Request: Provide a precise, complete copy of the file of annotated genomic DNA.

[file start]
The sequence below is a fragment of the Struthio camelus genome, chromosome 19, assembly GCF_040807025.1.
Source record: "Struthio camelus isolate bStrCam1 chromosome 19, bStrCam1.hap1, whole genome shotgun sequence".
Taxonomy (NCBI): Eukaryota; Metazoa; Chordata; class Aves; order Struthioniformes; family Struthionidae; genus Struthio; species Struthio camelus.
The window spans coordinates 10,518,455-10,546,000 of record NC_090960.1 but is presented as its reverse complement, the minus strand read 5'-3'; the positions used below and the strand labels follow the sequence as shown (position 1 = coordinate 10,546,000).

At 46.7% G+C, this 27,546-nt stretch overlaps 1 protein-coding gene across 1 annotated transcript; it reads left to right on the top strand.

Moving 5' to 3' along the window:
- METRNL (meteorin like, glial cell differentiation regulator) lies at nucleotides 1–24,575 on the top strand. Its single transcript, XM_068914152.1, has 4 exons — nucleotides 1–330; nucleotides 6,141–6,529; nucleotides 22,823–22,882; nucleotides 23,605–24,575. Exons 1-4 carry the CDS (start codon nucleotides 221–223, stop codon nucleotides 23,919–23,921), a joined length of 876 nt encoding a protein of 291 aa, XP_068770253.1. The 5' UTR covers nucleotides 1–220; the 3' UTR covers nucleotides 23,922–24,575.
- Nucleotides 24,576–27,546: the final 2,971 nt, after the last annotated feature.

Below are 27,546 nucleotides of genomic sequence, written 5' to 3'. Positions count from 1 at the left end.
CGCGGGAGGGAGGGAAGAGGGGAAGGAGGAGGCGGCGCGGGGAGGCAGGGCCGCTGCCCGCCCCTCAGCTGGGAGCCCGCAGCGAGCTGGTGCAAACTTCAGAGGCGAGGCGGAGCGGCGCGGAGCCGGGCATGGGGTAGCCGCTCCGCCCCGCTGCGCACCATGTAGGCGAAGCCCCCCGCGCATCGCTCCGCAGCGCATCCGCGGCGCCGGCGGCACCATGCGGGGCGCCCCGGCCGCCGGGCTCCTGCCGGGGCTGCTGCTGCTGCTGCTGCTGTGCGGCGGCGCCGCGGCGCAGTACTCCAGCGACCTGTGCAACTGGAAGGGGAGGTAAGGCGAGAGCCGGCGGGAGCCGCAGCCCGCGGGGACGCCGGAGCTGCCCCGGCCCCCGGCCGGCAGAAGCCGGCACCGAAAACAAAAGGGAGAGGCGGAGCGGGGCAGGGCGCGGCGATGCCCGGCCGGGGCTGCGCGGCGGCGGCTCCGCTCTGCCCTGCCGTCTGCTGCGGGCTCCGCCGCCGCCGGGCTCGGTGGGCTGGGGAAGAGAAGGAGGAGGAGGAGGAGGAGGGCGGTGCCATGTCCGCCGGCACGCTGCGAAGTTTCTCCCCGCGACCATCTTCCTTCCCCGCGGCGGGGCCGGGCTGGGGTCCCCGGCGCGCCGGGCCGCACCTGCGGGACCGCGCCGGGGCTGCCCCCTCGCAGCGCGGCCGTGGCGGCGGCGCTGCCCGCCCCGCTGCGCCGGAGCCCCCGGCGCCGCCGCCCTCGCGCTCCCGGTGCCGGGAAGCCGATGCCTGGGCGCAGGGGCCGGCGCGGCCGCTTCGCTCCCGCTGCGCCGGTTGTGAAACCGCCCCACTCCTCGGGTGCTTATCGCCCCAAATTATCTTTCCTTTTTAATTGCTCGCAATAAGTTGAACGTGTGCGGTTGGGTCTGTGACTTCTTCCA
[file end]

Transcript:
The sequence below is a fragment of the Struthio camelus genome, chromosome 19, assembly GCF_040807025.1.
Source record: "Struthio camelus isolate bStrCam1 chromosome 19, bStrCam1.hap1, whole genome shotgun sequence".
Taxonomy (NCBI): Eukaryota; Metazoa; Chordata; class Aves; order Struthioniformes; family Struthionidae; genus Struthio; species Struthio camelus.
The window spans coordinates 10,518,455-10,546,000 of record NC_090960.1 but is presented as its reverse complement, the minus strand read 5'-3'; the positions used below and the strand labels follow the sequence as shown (position 1 = coordinate 10,546,000).

At 46.7% G+C, this 27,546-nt stretch overlaps 1 protein-coding gene across 1 annotated transcript; it reads left to right on the top strand.

Moving 5' to 3' along the window:
- METRNL (meteorin like, glial cell differentiation regulator) lies at nucleotides 1–24,575 on the top strand. Its single transcript, XM_068914152.1, has 4 exons — nucleotides 1–330; nucleotides 6,141–6,529; nucleotides 22,823–22,882; nucleotides 23,605–24,575. Exons 1-4 carry the CDS (start codon nucleotides 221–223, stop codon nucleotides 23,919–23,921), a joined length of 876 nt encoding a protein of 291 aa, XP_068770253.1. The 5' UTR covers nucleotides 1–220; the 3' UTR covers nucleotides 23,922–24,575.
- Nucleotides 24,576–27,546: the final 2,971 nt, after the last annotated feature.

Below are 27,546 nucleotides of genomic sequence, written 5' to 3'. Positions count from 1 at the left end.
CGCGGGAGGGAGGGAAGAGGGGAAGGAGGAGGCGGCGCGGGGAGGCAGGGCCGCTGCCCGCCCCTCAGCTGGGAGCCCGCAGCGAGCTGGTGCAAACTTCAGAGGCGAGGCGGAGCGGCGCGGAGCCGGGCATGGGGTAGCCGCTCCGCCCCGCTGCGCACCATGTAGGCGAAGCCCCCCGCGCATCGCTCCGCAGCGCATCCGCGGCGCCGGCGGCACCATGCGGGGCGCCCCGGCCGCCGGGCTCCTGCCGGGGCTGCTGCTGCTGCTGCTGCTGTGCGGCGGCGCCGCGGCGCAGTACTCCAGCGACCTGTGCAACTGGAAGGGGAGGTAAGGCGAGAGCCGGCGGGAGCCGCAGCCCGCGGGGACGCCGGAGCTGCCCCGGCCCCCGGCCGGCAGAAGCCGGCACCGAAAACAAAAGGGAGAGGCGGAGCGGGGCAGGGCGCGGCGATGCCCGGCCGGGGCTGCGCGGCGGCGGCTCCGCTCTGCCCTGCCGTCTGCTGCGGGCTCCGCCGCCGCCGGGCTCGGTGGGCTGGGGAAGAGAAGGAGGAGGAGGAGGAGGAGGGCGGTGCCATGTCCGCCGGCACGCTGCGAAGTTTCTCCCCGCGACCATCTTCCTTCCCCGCGGCGGGGCCGGGCTGGGGTCCCCGGCGCGCCGGGCCGCACCTGCGGGACCGCGCCGGGGCTGCCCCCTCGCAGCGCGGCCGTGGCGGCGGCGCTGCCCGCCCCGCTGCGCCGGAGCCCCCGGCGCCGCCGCCCTCGCGCTCCCGGTGCCGGGAAGCCGATGCCTGGGCGCAGGGGCCGGCGCGGCCGCTTCGCTCCCGCTGCGCCGGTTGTGAAACCGCCCCACTCCTCGGGTGCTTATCGCCCCAAATTATCTTTCCTTTTTAATTGCTCGCAATAAGTTGAACGTGTGCGGTTGGGTCTGTGACTTCTTCCA